Antioch College, Berklee College of Music, Cal State Univ-San Francisco, Clark Atlanta University, Colorado College, Colorado State Univ, Columbia College Chicago, Contra Costa CC, Culinary Institute of America, Eckerd College, Eugene Lang College, Evergreen State College, Hampshire College, Hollins Univ, Hood College, Humboldt State Univ, Mills College, Morehouse College, Naropa Univ, National Outdoor Leadership School, the National Park Service, Northern Colorado Univ, Outward Bound, Pikes Peak CC, Prescott College, San Francisco State Univ, Sarah Lawrence College, Savannah College of Art & Design, Simmons College, SUNY-Stony Brook, Univ of Colorado, Univ of Denver, Univ of Vermont, Warren Wilson College, Wellesley College, Wesleyan College.
Eagle Rock at a Glance
Location: Rural - Estes Park, CO
Total student body: 72
2022-23 enrollment: 42 (COVID adjusted)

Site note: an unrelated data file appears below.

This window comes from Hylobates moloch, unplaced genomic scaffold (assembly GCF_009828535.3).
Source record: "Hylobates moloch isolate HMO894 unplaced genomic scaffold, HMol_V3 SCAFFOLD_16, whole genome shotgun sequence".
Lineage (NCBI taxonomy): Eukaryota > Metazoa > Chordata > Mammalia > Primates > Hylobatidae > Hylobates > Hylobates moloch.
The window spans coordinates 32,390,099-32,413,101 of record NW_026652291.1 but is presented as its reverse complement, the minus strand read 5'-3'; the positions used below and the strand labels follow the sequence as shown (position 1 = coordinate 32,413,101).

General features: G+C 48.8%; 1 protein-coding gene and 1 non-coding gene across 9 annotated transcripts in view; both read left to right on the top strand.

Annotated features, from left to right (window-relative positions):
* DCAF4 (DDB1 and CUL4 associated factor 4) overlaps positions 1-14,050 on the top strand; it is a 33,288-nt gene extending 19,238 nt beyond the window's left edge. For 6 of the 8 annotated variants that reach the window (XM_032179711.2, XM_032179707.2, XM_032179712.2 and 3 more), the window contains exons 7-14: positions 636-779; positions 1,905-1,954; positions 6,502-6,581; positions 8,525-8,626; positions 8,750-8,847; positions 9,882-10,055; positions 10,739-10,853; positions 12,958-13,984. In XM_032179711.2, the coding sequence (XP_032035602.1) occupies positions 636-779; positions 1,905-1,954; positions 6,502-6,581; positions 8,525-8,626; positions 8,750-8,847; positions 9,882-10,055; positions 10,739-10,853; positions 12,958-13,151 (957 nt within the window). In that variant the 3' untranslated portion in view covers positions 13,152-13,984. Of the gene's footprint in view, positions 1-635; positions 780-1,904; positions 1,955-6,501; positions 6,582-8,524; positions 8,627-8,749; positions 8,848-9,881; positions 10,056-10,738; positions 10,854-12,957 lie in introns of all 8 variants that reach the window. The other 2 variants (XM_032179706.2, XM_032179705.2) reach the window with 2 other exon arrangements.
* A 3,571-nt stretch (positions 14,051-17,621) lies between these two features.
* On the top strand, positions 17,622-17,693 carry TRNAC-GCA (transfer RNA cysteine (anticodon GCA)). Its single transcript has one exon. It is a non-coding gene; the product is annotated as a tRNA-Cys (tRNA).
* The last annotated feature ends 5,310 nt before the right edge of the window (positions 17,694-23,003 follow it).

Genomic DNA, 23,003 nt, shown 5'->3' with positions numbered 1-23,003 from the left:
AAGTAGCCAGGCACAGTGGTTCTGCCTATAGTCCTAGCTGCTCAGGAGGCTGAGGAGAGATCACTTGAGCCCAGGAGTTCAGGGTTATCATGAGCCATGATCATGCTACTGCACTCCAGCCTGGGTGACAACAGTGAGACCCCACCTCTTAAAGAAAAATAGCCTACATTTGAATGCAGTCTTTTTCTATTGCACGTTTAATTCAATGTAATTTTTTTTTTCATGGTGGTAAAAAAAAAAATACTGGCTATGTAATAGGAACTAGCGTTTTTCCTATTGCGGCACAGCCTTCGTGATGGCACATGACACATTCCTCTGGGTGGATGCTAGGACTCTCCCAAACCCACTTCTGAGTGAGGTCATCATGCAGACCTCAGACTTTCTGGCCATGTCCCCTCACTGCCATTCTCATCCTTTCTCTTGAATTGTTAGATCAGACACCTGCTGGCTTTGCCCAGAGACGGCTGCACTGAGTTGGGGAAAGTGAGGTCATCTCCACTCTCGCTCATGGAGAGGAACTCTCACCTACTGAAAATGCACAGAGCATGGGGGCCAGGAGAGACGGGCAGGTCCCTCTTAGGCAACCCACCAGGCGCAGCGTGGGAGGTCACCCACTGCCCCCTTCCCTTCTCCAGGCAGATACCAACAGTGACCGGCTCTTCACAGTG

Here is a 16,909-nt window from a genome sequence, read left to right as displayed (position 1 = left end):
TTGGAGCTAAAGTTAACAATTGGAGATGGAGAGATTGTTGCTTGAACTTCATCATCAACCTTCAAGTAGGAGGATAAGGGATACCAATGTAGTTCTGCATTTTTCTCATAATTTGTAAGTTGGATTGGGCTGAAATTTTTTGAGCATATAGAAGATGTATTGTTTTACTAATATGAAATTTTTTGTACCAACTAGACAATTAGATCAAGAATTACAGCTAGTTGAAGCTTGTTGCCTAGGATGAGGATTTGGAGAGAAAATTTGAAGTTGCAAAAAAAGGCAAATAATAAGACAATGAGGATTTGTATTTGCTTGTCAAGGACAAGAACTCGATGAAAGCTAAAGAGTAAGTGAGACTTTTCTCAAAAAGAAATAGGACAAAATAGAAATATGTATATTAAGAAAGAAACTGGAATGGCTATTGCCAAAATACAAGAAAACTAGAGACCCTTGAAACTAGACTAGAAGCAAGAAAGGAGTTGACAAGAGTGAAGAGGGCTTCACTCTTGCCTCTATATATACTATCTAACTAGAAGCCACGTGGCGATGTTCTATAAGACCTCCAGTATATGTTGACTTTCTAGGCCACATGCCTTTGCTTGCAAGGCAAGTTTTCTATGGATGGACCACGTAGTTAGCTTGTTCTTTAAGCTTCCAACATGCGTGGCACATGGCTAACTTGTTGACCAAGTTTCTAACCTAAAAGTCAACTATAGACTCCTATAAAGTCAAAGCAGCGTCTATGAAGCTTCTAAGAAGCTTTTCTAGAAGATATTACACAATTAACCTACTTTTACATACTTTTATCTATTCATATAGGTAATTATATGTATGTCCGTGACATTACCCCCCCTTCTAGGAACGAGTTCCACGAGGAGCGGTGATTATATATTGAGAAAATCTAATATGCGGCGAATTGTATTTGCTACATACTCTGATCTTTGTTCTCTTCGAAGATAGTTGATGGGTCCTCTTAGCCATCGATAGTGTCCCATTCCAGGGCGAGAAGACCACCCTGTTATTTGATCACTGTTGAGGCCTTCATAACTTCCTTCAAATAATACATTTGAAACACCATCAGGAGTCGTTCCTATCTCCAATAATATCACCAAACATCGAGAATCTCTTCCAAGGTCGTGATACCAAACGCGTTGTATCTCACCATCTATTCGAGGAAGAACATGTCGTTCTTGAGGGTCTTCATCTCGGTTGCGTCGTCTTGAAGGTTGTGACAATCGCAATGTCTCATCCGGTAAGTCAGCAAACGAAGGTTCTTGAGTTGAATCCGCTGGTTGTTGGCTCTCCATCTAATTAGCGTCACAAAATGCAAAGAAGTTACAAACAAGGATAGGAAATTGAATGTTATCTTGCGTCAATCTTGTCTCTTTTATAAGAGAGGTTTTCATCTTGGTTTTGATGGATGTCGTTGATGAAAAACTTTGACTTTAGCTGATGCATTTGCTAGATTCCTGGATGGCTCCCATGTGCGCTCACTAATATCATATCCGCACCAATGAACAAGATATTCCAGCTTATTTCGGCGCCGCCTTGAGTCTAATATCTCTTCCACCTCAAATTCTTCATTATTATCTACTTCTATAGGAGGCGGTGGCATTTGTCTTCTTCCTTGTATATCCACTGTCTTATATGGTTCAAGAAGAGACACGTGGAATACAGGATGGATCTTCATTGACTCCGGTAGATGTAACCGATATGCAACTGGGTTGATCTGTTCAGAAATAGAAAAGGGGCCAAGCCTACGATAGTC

Calendar: Year-around trimesters
Average class size: 8
States represented: 15+ and Puerto Rico
Curriculum: Competency-Based, Interdisciplinary
Signature Learning Experiences
Wilderness - Each new student at ERS begins their experience with a 24 day wilderness trip. This is a critical rite of passage in the ERS community, establishing trust, collaboration, and self-reliance. Students earn academic and personal growth credit for wilderness, and the themes of the experience are interwoven throughout the rest of their ERS career.
Interdisciplinary Courses - Each course at ERS blends multiple disciplines in its approach to teaching and learning. Students are often asked to create art in their language courses, or use empirical research in their literature courses. Thus, each course is a unique blend of disciplinary approaches and learnings.
Presentations of Learning (POLs) - At the end of every trimester, students stand before their peers, staff, and external panelists to speak about their learning. They highlight critical growth moments encountered in their courses, community, and efforts to be a leader. A student must complete a minimum of 6 POLs before graduation. POLs act as a celebration and a significant indicator of learning.